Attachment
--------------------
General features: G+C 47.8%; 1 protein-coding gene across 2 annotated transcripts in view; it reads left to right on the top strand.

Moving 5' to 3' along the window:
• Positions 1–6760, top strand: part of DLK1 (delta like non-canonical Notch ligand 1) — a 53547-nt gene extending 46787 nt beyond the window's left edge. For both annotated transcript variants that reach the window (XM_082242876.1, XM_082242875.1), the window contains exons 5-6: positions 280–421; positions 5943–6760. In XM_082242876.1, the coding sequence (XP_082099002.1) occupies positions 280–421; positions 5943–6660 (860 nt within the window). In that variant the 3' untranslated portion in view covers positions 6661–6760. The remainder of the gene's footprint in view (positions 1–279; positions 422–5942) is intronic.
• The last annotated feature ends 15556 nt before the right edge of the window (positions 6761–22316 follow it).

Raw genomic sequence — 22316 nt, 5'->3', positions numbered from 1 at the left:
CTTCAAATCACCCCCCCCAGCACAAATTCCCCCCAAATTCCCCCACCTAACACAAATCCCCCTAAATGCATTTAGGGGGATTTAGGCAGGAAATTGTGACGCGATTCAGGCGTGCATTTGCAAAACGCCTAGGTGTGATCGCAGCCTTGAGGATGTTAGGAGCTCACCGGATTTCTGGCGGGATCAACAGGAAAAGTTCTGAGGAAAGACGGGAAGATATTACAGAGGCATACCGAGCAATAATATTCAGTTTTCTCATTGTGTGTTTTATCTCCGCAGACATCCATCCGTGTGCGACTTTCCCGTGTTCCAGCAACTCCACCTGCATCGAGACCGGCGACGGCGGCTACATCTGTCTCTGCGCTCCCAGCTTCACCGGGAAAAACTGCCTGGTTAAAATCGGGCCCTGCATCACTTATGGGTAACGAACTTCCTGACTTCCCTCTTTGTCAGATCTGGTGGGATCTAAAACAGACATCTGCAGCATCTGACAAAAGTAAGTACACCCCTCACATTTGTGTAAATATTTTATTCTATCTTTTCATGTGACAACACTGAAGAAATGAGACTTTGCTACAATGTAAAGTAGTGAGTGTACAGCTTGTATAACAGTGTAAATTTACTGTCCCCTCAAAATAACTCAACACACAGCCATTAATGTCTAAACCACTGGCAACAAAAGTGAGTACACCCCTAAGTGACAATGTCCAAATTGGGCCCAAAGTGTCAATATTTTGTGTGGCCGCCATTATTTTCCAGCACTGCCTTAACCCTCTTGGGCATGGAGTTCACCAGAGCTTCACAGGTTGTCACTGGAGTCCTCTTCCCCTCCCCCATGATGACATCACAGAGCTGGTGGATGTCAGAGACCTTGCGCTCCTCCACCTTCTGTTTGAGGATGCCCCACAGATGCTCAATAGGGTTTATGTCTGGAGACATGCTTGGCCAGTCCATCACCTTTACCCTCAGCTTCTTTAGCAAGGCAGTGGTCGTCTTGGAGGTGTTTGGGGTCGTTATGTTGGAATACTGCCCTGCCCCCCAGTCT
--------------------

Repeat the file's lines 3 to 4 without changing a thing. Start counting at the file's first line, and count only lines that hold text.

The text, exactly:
• Positions 1–6760, top strand: part of DLK1 (delta like non-canonical Notch ligand 1) — a 53547-nt gene extending 46787 nt beyond the window's left edge. For both annotated transcript variants that reach the window (XM_082242876.1, XM_082242875.1), the window contains exons 5-6: positions 280–421; positions 5943–6760. In XM_082242876.1, the coding sequence (XP_082099002.1) occupies positions 280–421; positions 5943–6660 (860 nt within the window). In that variant the 3' untranslated portion in view covers positions 6661–6760. The remainder of the gene's footprint in view (positions 1–279; positions 422–5942) is intronic.
• The last annotated feature ends 15556 nt before the right edge of the window (positions 6761–22316 follow it).